Saturday, February 16, 2008

Jake Fuller Cartoon About Obama

1 comment:

Unknown said...

Bingo. A Picture is worth a thosuand words!

Hope versus Reality

by David DiBello (

Who doesn’t love Hope and that “We Can!” spirit? Everyone thinks “Change” is all the rage and we know what we have and don’t like, but change into what? What will I look like when, as an American, I am being brought together? What do I gain and what do I lose?
Witnessing a Barack Obama speech is hypnotic. All the catch phrases are repeated over and over in lieu of documentated procedures and policies. This explains why his debate performance never matches his solo oratory. The Evangelist loses his luster when the spotlight is shone on facts; the snake oil salesman left spinning in rhetoric, if not actually putting his sandals in his mouth. One leaves a Barack speech mesmerized, but days later the hangover of “what exactly does that mean” remains.
Novelty wears off, pray not too late so as to jeopardize the general election, where a hit squad Republican party will tear into a resume that makes John Edwards seem the crafty veteran, and who Hillary fears the third rail of political correctness breeched if by insinuation alone.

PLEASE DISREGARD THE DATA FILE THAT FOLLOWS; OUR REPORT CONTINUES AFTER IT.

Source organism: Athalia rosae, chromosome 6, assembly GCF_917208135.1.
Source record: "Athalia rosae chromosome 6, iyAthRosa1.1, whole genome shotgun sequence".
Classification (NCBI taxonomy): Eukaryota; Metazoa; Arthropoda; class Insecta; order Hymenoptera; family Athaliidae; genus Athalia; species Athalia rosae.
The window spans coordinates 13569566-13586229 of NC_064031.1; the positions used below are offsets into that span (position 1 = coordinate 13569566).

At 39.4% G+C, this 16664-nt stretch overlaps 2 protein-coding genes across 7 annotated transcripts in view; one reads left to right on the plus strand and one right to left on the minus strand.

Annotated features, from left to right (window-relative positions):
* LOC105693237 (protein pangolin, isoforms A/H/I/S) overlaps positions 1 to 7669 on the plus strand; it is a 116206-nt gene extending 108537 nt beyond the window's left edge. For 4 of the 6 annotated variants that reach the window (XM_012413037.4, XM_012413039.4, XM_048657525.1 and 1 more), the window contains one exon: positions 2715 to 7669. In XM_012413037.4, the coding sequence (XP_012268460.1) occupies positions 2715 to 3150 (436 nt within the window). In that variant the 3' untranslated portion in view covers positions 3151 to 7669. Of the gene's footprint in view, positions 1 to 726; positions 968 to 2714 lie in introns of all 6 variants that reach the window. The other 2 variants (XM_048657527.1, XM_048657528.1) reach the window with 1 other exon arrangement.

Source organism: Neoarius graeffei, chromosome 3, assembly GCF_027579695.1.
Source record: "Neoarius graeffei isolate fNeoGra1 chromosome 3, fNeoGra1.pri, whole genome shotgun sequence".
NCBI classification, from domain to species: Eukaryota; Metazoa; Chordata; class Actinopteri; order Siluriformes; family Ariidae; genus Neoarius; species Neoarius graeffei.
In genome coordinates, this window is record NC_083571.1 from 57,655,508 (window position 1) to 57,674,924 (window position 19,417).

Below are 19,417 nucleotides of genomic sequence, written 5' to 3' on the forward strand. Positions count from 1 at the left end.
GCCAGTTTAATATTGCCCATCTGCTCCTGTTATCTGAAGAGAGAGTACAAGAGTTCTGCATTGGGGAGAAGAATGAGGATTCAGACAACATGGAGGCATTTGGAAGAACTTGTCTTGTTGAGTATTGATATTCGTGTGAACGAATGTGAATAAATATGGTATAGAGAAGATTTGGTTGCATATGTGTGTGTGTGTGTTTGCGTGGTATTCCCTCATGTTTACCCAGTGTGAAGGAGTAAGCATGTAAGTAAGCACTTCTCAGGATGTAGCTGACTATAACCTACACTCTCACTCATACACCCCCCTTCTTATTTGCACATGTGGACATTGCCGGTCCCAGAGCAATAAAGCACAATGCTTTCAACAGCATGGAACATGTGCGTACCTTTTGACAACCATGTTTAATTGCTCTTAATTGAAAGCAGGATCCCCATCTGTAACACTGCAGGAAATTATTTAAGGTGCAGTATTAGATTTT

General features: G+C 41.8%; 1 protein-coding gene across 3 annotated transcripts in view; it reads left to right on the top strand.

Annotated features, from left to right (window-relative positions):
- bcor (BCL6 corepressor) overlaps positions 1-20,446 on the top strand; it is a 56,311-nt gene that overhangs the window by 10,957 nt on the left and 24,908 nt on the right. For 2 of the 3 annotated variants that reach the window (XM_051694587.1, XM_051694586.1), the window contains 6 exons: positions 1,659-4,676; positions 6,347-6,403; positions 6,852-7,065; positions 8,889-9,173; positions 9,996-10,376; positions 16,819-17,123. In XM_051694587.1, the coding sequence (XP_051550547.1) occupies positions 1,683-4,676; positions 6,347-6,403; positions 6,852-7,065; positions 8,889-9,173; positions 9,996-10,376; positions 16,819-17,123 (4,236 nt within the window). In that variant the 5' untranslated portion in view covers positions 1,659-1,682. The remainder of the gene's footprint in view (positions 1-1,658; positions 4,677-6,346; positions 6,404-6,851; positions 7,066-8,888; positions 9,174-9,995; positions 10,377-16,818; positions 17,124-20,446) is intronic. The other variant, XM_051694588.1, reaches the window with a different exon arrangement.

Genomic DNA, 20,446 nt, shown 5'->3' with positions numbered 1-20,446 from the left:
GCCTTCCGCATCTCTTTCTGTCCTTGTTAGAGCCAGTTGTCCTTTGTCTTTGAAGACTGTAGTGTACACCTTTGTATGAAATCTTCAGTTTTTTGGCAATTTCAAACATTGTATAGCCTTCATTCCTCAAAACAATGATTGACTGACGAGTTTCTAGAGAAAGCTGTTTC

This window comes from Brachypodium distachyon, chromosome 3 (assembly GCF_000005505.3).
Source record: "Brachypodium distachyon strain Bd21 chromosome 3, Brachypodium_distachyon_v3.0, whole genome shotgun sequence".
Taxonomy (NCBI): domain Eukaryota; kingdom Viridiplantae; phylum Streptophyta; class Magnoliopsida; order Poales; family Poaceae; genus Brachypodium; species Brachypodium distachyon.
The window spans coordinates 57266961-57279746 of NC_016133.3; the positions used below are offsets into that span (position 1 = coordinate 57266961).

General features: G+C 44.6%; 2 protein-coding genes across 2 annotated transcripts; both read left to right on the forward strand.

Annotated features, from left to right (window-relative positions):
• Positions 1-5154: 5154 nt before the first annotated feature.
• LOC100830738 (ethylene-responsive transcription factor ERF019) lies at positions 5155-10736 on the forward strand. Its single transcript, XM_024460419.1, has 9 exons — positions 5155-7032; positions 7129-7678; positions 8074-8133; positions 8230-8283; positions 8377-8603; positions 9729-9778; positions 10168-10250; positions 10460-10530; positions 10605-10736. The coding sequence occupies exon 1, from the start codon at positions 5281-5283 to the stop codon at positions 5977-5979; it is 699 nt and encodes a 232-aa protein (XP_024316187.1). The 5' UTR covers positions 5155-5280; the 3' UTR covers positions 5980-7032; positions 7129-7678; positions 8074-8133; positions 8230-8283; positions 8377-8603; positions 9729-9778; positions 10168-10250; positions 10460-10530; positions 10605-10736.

Of course when we need to discuss how one actually removes Sadam or deals with a threat of terrorism, confront jobs being outsourced to foreign countries, approach the poverty level minimum wage that masks corporate welfare, or healthcare system that provides based on wealth, we turn to Hillary Clinton, the same candidate we wish ran in 2000 and 2004, but who is no longer the new product on the shelf. Mr. Obama gives us the “woulda” scenario of the
“woulda, coulda, shoulda” equation that can’t be proved.
Change is “nifty,” but the mechanics of change require a mission statement on how to change, just like scoring touchdowns is different from football practice. Dreams are for the young who have the luxury of time, while reality is for the seasoned who know dreams require actions to become reality. I am reminded of the actor Michael Douglas portraying the American President warning his opponent, “our citizens have real problems which require real solutions; your fifteen minutes are up.”
Barack has won the small states who gain notoriety for the “sake of being different.” Now the primaries turn to mega-states like Texas, Ohio and Pennsylvania where people feel the effects of cost of living increases with stagnant wages. While campaigning for Governor in a minority NYC community, Nelson Rockefeller greeted a citizen with “hello” to which he was informed “I can’t put a “hello” in the bank.” The clock is ticking for Barack, and people are catching on that we can’t put “change” in the bank either.